AILSA CHANG, HOST:
Facebook said today it is banning all content that denies or distorts the Holocaust. That is a big reversal. CEO Mark Zuckerberg has long said the social network is a place for free speech, even if that speech is offensive. NPR tech correspondent Shannon Bond is on the line with us now to offer more details. And we should note that Facebook is among NPR's financial supporters. Hey, Shannon.
SHANNON BOND, BYLINE: Hey, Ailsa.
CHANG: So tell us a little more about this new policy. I mean, how did Zuckerberg's thinking on this change?
BOND: Yeah. So to understand that, we should go back to 2018. He gave this interview to Recode, and he said that while he personally finds Holocaust denial deeply offensive, he said Facebook shouldn't take these posts down just because they're factually wrong. Here's what he told them.
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MARK ZUCKERBERG: I just don't think that it is the right thing to say we are going to take someone off the platform if they get things wrong, even multiple times.
BOND: And really, the way that Zuckerberg frames this, you know, his idea is Facebook is a place for people to exercise free speech, and the company shouldn't be the arbiter of truth. He says that over and over. This approach, of course, has caused a lot of controversy and criticism. Zuckerberg even had to go back and clarify he wasn't defending Holocaust deniers. So today in a Facebook post, Zuckerberg now says his thinking has, quote, "evolved" over how his company handles Holocaust denial and that balance between free speech and harm.
CHANG: Interesting. Well, what about the timing of this policy change? I mean, why is Facebook taking action now, you think?
BOND: Well, Facebook says this is, you know, really about what's happening in the world. They point to data showing a global increase in anti-Semitic violence. They also referenced this study of younger Americans that showed almost a quarter say the Holocaust is a myth or exaggerated or they're unsure about it. They say that's an alarming level of ignorance. And there's external pressure. This summer, a group called the Conference on Jewish Material Claims Against Germany organized a social media campaign. Here's one of the videos it put out. And you can hear Holocaust survivors pleading with Zuckerberg.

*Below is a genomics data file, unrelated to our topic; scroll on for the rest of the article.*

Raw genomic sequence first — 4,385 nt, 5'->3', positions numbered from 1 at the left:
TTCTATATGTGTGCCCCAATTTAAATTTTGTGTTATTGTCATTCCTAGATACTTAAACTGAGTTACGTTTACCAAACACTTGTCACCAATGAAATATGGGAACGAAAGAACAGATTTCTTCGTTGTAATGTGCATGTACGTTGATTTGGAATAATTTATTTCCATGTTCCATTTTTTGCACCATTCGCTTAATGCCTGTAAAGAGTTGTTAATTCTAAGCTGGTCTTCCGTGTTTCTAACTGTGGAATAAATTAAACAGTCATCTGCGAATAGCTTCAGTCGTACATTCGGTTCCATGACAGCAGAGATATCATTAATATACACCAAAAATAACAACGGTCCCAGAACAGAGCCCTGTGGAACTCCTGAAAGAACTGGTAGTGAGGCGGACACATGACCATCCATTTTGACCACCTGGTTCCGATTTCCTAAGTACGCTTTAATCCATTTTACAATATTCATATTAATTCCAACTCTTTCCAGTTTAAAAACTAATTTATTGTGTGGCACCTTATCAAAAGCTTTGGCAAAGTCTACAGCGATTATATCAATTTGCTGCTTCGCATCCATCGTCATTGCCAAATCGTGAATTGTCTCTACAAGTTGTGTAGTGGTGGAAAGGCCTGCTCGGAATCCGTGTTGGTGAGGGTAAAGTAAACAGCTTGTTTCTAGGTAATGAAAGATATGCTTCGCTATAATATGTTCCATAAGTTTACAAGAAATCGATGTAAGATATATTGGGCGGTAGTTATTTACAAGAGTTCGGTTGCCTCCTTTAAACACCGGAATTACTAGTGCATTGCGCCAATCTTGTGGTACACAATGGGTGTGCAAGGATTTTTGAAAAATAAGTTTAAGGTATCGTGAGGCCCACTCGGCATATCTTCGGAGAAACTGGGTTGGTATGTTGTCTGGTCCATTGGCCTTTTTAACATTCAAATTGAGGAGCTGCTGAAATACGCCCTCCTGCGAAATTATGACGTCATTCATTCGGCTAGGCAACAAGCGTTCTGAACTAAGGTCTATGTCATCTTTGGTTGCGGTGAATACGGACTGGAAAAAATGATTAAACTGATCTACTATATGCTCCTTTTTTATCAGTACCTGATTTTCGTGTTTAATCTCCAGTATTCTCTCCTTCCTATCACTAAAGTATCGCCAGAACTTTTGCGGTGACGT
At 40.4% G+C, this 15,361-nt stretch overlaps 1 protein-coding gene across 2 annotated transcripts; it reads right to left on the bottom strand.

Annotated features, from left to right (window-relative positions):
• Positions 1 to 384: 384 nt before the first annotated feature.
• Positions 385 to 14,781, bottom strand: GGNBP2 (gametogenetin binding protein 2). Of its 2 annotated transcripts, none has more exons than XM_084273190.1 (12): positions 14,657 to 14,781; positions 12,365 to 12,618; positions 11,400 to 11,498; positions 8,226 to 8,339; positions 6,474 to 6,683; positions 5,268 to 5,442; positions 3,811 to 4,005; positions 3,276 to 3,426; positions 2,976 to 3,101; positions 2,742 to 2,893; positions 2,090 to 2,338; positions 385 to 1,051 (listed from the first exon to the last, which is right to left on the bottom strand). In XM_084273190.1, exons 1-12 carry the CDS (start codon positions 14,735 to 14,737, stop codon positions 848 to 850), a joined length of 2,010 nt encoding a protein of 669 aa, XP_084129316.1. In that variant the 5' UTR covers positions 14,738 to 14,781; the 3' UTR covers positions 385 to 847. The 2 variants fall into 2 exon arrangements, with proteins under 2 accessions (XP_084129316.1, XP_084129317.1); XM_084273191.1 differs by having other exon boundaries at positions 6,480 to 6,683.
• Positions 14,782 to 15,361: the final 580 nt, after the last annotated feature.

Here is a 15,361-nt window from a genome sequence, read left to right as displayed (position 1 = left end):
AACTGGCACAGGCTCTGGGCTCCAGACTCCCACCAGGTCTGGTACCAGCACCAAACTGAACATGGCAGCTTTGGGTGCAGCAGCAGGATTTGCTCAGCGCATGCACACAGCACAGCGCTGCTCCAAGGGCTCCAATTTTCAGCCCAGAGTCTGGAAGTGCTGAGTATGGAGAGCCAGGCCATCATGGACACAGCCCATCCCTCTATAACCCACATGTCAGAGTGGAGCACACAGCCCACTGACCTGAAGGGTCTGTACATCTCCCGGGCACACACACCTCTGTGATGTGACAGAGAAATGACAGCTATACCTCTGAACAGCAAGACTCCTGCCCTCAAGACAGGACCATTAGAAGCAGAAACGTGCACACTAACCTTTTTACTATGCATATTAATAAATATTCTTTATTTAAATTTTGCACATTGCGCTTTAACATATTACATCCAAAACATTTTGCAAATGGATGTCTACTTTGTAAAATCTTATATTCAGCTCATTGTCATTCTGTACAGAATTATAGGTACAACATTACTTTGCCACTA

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UNIDENTIFIED PERSON #1: Mark Zuckerberg...
UNIDENTIFIED PERSON #2: Remove the Holocaust deniers from Facebook...
UNIDENTIFIED PERSON #3: No, there is no denying it. The Holocaust was real. I know.
BOND: You know, we've been talking about this so much this year. Facebook is just under all of this pressure to stop hate speech of any kind. Of course, it can be really difficult to remove bad content, especially when it can go viral so quickly among billions of users. And Facebook has acknowledged this new policy will take some time to enforce effectively. It has to train its artificial intelligence technology to recognize and stamp out these false claims.
CHANG: Right. Well, what are critics of Facebook saying about this particular change?
BOND: Well, across the board, I would say, you know, this has really been welcomed by critics. You know, many of them are saying this is a really big step. This is a big deal for Facebook to do it, even if it is belated, because, of course, many of these groups have been telling Facebook for years that Holocaust denial is a huge problem. And in just the past few weeks, Facebook has been cracking down more on harmful content. It banned QAnon, the baseless conspiracy theory that really took off this year and has been so popular on Facebook. It prohibited anti-Semitic stereotypes, banned armed militia groups. I spoke with Jonathan Greenblatt. He's the CEO of the Anti-Defamation League, and he's part of a coalition behind a campaign this summer to boycott Facebook advertising.
JONATHAN GREENBLATT: Facebook will be judged, not on the promises they make but on how they keep those promises.
BOND: And you know - and this is something that people say to me all the time. You know, Greenblatt here is saying Facebook is listening to its critics. It's doing the right thing. That's important. The real question, though, is how will they enforce all these rules?
CHANG: That is NPR tech correspondent Shannon Bond. Thank you, Shannon.
BOND: Thanks, Ailsa.
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